To the eye of some viewers, Renoir’s Great Bathers are the very picture of female sensuality and beauty. To others, they embody a whole tradition of masculine mastery and feminine display. Yet others find in the bathers a feminine fantasy of bodily liberation. The points of view are many, various, occasionally startling—and through them, Linda Nochlin explores the contradictions and dissonances that mark experience as well as art. Her book—about art, the body, beauty, and ways of viewing—confronts the issues posed in representations particularly of the female body in the art of impressionists, modern masters, and contemporary realists and post-modernists.
Nochlin begins by focusing on the painterly preoccupation with bathing, whether at the beach, in lakes and rivers, in public swimming pools, or in bathtubs. In discussions of Renoir, Manet, Cezanne, Bonnard, and Picasso, of late-twentieth-century and contemporary artists such as Philip Pearlstein, Alice Neel, and Jenny Saville, of grotesque imagery, the concept of beauty, and the body in realism, she develops an interpretive collage incorporating the readings of differing, strong-willed, female viewpoints. Among these is, of course, Nochlin’s own, a vantage point subtly charted here through a longtime engagement with art, art history, and artists.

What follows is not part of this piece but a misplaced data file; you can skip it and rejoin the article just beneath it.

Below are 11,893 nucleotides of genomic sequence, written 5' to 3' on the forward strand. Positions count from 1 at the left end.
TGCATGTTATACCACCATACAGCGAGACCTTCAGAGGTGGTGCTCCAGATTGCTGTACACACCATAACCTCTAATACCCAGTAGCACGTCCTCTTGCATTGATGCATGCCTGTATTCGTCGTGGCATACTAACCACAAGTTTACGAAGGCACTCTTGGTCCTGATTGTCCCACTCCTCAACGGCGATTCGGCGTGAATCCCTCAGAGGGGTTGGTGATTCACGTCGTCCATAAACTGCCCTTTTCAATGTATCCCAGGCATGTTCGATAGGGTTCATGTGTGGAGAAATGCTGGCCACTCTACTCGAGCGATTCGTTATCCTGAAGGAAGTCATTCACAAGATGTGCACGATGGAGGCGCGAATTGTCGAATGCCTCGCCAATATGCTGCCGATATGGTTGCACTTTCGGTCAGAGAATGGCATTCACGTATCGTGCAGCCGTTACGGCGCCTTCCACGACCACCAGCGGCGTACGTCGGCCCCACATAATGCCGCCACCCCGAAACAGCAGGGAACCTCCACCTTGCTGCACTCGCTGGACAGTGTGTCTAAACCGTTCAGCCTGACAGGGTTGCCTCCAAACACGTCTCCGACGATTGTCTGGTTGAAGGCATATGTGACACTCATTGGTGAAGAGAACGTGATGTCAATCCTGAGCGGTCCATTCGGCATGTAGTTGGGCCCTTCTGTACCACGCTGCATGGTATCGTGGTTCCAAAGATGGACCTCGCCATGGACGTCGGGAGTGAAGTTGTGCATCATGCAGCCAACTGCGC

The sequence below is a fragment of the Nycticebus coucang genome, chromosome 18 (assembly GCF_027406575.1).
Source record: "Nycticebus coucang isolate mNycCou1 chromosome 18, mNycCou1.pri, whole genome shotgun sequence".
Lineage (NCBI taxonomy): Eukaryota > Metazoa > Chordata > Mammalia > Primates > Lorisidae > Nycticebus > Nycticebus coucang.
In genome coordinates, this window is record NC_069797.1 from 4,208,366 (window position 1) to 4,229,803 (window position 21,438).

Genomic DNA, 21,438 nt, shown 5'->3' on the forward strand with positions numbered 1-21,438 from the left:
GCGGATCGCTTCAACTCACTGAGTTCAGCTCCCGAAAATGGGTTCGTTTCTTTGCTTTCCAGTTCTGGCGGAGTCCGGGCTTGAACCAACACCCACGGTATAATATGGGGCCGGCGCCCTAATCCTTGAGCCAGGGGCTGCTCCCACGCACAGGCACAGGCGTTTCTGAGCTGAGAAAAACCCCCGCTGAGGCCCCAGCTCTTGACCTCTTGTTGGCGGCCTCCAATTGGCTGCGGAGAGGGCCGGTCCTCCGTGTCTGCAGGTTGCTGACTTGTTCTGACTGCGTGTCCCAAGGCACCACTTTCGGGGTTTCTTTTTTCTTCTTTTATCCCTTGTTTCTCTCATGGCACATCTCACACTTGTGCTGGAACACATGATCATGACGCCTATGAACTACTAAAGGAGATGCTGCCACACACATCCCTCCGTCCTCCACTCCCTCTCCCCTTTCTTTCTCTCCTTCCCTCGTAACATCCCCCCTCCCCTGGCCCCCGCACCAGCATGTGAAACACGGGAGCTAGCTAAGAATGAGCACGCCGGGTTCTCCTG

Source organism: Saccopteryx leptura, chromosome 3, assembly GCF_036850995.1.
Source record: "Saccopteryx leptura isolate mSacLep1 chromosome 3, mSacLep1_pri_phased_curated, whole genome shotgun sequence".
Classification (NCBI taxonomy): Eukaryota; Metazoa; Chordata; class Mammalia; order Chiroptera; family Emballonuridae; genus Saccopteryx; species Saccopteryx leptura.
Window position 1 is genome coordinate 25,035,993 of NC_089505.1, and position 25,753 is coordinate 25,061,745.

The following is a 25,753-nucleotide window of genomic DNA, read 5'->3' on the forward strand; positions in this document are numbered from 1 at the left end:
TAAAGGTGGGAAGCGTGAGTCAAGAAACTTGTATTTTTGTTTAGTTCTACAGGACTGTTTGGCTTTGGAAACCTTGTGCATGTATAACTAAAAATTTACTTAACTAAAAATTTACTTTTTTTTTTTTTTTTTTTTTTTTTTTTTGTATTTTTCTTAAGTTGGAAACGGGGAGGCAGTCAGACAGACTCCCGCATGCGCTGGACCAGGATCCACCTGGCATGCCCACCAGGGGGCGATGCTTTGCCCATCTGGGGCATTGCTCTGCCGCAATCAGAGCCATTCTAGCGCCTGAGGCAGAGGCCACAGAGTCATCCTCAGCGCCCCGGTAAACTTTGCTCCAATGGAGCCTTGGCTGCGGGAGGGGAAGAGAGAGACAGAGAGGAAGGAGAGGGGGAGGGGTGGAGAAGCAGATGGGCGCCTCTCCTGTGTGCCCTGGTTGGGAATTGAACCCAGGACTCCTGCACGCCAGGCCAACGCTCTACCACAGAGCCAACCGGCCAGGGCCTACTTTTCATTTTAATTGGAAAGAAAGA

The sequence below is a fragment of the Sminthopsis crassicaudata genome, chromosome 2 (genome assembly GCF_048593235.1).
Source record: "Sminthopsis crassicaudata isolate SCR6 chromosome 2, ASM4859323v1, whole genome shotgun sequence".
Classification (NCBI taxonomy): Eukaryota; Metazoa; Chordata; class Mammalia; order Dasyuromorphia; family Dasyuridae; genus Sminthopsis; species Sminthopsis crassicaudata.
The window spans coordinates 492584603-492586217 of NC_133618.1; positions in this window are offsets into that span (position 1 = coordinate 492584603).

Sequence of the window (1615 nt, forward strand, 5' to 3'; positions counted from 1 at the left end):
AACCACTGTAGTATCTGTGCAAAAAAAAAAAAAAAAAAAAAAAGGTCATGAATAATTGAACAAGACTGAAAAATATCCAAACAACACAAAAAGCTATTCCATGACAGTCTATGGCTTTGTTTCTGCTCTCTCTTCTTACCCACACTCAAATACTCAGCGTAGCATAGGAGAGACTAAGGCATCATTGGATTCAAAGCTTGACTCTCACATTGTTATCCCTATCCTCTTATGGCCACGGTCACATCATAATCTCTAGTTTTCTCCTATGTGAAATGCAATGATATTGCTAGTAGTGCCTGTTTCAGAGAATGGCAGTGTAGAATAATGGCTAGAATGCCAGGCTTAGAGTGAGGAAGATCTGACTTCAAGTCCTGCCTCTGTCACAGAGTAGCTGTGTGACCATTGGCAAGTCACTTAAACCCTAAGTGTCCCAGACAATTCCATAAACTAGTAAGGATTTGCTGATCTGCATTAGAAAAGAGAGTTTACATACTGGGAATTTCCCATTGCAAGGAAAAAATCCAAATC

In many ways a personal book, Bathers, Bodies, Beauty brings to bear a lifetime of looking at, teaching, talking about, wrestling with, loving, and hating art to reveal and complicate the lived and felt—the visceral—experience of art.
It is a pleasure to hear Nochlin thinking aloud even where she is deliberately inconclusive. Particularly absorbing is her examination of Trouville, a liminal dream-kingdom which in the 1860s rapidly became both Paris by the sea and a potentially perilous vantagepoint from which the sublime vastness of the Atlantic Ocean might be glimpsed. A sceptic could point out that she reads a lot into Monet’s ambiguous use of perspective in his Hotel des Roches Noires of 1870, but it is a rare pleasure to encounter anyone thinking seriously about Monet at all. Similarly, the motif of the bather (in the sense of bath-taker rather than swimmer) provides a springboard for a highly original reading of Pierre Bonnard, another artist often dismissed as a woolly-headed sensualist… [Nochlin has a] knack for looking at canonical artists from fresh perspectives.
- 352 pages
- 6-1/2 x 7 inches
- Harvard University Press
Sorry, there was an error adding the item to your shopping bag.
Sorry, your session has expired. Please refresh your browser's tab.